Snow Cone Pendant

Dims - 200mm diameter x 170mm high

Materials - 2 types of SA limestone, walnut, brass.

Developed for the Tandem Project exhibition in Sydney in 2015. An ambient pendant with multiple components that allows for several configurations. Inspired but the simple cone form but also referencing early century opaque glass lighting

Magic Lamp - a tribute to Melbourne's coffee progression and obsession.

Developed for the inaugural 1-OK Club exhibition in Melbourne,  2015. Melbourne has long been an innovator in the growing global coffee scene. An interesting industry built around the addictive nature of caffeine and its effects on the human condition. I find the coffee industry to be a constant subject of my thoughts and this table lamp is my comment on it's highly consumable nature and its relationship with Melbourne. Hand crafted from two types of South Australian limestone, The Magic Lamp has a fire in its belly, just like that received after your morning espresso hit.

Silicon Bronze Casting in Hand Shaped Limestone Molds.

This collection of work was initially produced for the Object Future III exhibition curated by Dale Hardiman and Suzannah Henty in Melbourne in 2015.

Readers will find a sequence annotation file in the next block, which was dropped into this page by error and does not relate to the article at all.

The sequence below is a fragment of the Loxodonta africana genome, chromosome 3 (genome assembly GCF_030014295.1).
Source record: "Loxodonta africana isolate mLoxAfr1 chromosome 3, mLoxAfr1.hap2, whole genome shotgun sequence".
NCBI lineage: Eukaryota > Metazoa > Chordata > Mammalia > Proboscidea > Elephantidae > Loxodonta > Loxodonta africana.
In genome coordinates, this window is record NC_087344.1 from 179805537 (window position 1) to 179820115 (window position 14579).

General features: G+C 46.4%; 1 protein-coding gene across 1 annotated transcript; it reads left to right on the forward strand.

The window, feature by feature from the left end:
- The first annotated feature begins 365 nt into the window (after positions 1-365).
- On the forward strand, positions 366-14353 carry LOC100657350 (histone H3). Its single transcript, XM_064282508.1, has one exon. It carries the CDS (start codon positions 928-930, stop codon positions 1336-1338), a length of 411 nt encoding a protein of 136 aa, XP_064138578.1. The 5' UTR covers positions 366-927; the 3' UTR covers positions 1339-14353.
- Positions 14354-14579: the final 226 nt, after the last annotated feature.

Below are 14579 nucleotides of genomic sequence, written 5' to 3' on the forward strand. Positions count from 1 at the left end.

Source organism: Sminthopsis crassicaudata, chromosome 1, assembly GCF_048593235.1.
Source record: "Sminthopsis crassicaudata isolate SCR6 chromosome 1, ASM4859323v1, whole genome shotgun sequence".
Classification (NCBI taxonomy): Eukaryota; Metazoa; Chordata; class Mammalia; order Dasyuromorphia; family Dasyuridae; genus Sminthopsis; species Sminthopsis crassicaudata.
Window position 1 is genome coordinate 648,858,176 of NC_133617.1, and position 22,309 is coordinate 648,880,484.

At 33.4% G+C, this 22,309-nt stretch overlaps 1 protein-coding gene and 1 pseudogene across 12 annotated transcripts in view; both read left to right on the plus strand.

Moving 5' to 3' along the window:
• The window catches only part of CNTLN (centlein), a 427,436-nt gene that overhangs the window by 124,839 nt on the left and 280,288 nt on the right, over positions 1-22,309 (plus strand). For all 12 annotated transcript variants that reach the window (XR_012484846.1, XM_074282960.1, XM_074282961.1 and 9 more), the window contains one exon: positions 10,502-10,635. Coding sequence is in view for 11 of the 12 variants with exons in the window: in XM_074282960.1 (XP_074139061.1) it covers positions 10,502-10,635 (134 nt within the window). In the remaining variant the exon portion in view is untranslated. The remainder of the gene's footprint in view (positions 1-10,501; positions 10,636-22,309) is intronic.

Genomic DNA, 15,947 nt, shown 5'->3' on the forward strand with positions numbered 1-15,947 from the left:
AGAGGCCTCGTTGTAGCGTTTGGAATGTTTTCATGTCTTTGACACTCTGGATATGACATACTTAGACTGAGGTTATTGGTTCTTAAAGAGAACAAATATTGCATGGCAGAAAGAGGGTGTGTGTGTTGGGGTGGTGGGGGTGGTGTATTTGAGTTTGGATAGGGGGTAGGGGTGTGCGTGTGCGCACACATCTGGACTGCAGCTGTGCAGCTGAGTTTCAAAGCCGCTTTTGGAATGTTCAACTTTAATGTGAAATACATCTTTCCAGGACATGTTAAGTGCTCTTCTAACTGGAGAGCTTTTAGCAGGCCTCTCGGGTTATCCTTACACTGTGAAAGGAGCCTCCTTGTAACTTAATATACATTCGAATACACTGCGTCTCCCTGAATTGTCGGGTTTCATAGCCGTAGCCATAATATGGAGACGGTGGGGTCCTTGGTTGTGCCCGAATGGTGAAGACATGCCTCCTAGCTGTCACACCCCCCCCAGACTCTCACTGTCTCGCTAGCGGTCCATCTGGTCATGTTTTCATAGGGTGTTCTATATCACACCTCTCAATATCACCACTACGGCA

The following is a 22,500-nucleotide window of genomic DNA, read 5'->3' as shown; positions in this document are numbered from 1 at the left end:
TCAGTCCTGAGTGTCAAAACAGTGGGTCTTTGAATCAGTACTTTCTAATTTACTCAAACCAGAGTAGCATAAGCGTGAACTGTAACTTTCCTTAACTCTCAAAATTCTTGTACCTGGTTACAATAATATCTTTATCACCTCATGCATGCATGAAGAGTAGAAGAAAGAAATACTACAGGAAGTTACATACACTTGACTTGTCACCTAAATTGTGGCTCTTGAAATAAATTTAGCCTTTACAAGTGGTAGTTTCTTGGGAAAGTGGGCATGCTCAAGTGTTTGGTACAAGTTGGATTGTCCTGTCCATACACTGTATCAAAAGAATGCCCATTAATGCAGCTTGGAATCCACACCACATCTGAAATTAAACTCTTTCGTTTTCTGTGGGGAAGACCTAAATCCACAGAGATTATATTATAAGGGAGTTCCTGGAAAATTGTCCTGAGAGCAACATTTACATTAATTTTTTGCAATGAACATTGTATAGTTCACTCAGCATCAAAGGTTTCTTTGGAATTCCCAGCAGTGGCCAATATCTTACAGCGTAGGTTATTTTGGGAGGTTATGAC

This exhibition gave me the opportunity to explore new processes and possibilities for a material that I have come to understand intricately. Rather than forcingperfection from a delicate natural substance such as limestone, this series explores imparting and permanently capturing both the natural textures of the limestone and the marks of the tools used to hand shape it.

There is, therefore, an inherent sacrificial element to the work, as the mold is sometimes destroyed in the process of revealing the final form. However, this series of objects and furniture are designed to be beautiful and enduring while simultaneously conveying the story of their origin.

Through a series of small trial pieces, I worked with a local Melbourne foundry to explore the way the limestone would behave when in direct contact with the molten silicon bronze

After proving that the process worked and observing they way that the bronze behaved as it cooled, I designed two larger furniture pieces – a stool and a bench seat.

The stool was designed to take advantage of the meniscus formed on top of the cooling bronze with the natural dimple forming the seating surface. The base was then turned from a solid piece of South Australian limestone to highlight the connection and between the two materials.

For the bench, two large had carved molds were filled to reveal the rough texture of the stonemasons pick. These two large structures weigh approx. 17Kgs each and form the legs of the bench with an American Oak seat.